When Baltimore County announced in June its plan to acquire 2.5 acres of Radebaugh Florist property off Aigburth Avenue in Towson to preserve it from potential development, it sounded like a done deal.
But an attorney for the Radebaugh family immediately called the announcement "premature," and five months later, the sale has yet to be finalized, according County Councilman David Marks, who represents Towson and has been pushing for more open space in the area.
The county government would pay for the land using $1.1 million in Program Open Space funding but is balking at paying as much as $500,000 to demolish several greenhouses on the site, because Program Open Space does not cover demolition costs, Marks said. He said the county is claiming it will cost that much to raze the greenhouses, but that he thinks it will cost far less.
Marks held a public meeting last week to brief residents of surrounding neighborhoods, including Aigburth Manor, Burkleigh Square and Towson Manor Village, on the status of the project.
"I wanted to give the community an update on where things stood," Marks said. He said he also urged those in attendance to tell County Executive Kevin Kamenetz that they support the project.
Kaitlin Radebaugh, sales manager for the store at 120 Burke Ave., and co-owner of the separate, nearby property that the county wants to buy at 50 Aigburth Ave., confirmed that negotiations are still under way.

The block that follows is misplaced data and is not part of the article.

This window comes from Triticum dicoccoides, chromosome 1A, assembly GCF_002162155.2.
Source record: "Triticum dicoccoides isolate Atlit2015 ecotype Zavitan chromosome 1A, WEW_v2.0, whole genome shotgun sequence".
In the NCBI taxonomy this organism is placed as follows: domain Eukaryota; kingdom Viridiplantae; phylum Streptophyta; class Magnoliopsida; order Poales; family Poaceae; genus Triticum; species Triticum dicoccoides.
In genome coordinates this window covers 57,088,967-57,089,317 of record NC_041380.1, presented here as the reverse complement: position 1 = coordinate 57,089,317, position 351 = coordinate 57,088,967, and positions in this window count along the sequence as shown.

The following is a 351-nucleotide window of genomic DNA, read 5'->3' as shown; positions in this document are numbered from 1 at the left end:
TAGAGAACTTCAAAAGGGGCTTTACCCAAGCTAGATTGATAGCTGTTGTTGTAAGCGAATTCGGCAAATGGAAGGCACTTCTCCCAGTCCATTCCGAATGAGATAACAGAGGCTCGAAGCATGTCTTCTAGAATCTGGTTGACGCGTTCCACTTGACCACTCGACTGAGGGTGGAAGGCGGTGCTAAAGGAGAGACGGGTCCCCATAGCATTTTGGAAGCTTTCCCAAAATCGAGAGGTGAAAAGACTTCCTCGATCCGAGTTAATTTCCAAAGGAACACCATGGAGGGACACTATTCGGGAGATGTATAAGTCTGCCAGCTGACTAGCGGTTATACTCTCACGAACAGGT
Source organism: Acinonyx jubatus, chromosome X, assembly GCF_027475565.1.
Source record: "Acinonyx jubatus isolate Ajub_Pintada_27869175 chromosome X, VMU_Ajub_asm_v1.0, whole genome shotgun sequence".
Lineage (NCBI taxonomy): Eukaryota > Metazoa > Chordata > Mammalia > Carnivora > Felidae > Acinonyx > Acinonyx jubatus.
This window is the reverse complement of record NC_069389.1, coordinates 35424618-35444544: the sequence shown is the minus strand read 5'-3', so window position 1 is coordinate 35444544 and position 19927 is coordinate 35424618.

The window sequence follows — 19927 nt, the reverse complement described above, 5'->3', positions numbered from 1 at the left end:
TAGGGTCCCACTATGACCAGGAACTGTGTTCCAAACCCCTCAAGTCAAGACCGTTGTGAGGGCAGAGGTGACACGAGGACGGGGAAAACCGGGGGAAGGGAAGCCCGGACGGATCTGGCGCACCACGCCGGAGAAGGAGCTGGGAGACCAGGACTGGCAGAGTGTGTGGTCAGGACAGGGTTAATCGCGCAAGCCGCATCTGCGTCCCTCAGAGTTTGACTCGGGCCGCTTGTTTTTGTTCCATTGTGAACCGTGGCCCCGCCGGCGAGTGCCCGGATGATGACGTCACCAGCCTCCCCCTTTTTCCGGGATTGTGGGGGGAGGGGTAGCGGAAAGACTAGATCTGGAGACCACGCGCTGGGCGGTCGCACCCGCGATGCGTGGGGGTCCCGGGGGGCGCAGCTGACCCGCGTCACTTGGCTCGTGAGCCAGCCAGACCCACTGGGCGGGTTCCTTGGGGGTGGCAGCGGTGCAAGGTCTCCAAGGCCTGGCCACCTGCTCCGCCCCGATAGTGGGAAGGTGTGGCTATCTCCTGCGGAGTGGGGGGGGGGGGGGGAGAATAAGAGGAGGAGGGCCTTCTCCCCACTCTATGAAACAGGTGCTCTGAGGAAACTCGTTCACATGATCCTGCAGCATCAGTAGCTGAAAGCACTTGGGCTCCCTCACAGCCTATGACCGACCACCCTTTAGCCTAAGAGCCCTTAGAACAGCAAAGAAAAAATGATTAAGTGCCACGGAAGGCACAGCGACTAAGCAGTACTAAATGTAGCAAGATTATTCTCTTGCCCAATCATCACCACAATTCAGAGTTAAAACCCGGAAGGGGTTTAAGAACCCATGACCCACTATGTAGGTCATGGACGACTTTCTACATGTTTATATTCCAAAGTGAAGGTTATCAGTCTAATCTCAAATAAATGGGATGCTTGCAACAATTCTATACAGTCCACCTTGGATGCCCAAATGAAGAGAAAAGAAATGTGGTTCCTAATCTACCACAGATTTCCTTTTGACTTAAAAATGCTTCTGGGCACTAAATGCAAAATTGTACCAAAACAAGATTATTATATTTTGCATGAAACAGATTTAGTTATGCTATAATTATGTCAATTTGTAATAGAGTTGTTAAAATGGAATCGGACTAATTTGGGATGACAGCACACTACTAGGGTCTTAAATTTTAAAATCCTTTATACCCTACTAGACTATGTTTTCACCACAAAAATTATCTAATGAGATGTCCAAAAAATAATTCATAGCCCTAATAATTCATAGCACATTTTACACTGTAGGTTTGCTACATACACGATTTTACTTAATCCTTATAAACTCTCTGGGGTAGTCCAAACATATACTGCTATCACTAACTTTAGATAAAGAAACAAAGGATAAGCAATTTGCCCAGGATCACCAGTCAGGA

"I think there are a lot of things the county wants to go through on their end," Radebaugh said.
She expressed surprise at the county's original announcement, saying, "It certainly wasn't the way we wanted it to be handled.".
Nonetheless, Radebaugh, who attended Marks' meeting with residents, said, "We're very hopeful" that a deal will get done. "They all seemed excited about the possibility of open space."
Kamenetz's office would not comment for this story.
"We don't discuss ongoing negotiations," said spokeswoman Ellen Kobler.
"It does appear that the county may have been premature in announcing the project," said Paul Hartman, vice president of the Aigburth Manor Association of Towson. But he added, "We're not panicking. I think we as a community need to let the county executive know that we're behind this project."
In June, a county press release about plans for "passive parkland" on the site surprised Daniel Radebaugh, a Towson-based real estate lawyer, whose father, Stephen Radebaugh, is a principal in CM and JL Radebaugh Co., LLLP, which owns the land.
"We haven't even seen a contract," he said at the time.
Radebaugh Florist uses the land on Aigburth Avenue as a design center with warehouse and greenhouse space.
The press release said the county was buying the land at its appraised price of $1.1 million, using Program Open Space money.
"The property is zoned for residential development, and this purchase prevents the development of this area," the release stated.
The county is buying the west side of the property with the greenhouses, and would raze the greenhouses, Donald Mohler III, who is Kamenetz's chief of staff, said in a separate email at the time. Radebaugh's would retain the warehouse portion of the property, Mohler said then.
"I am very pleased to be able to add more passive open space in Towson," Kamenetz said in the press release. In April, Kamenetz announced a $4.2 million project to expand the Courthouse Gardens to Patriot Plaza between the Historic Courthouse and the Towson Courts building.
"Adding this [Radebaugh] space to the recently announced expansion of the Courthouse Gardens provides residents with two very nice areas to enjoy with family and friends right in the heart of Towson, and represents an investment of over $5 million for new parks in downtown Towson," Kamenetz said in the release.